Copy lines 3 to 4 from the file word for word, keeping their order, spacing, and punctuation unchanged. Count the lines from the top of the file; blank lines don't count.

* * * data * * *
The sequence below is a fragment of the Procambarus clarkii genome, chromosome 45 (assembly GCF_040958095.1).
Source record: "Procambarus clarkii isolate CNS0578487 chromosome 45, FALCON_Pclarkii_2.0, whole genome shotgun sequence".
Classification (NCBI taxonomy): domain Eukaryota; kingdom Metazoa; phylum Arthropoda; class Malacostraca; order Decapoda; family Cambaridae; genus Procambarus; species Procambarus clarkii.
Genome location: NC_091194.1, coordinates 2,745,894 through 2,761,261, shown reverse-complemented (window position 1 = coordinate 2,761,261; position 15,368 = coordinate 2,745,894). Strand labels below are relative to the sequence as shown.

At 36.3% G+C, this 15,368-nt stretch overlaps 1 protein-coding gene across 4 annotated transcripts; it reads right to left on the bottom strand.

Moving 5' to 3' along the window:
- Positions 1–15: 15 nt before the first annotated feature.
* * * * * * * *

Classification (NCBI taxonomy): domain Eukaryota; kingdom Metazoa; phylum Arthropoda; class Malacostraca; order Decapoda; family Cambaridae; genus Procambarus; species Procambarus clarkii.
Genome location: NC_091194.1, coordinates 2,745,894 through 2,761,261, shown reverse-complemented (window position 1 = coordinate 2,761,261; position 15,368 = coordinate 2,745,894). Strand labels below are relative to the sequence as shown.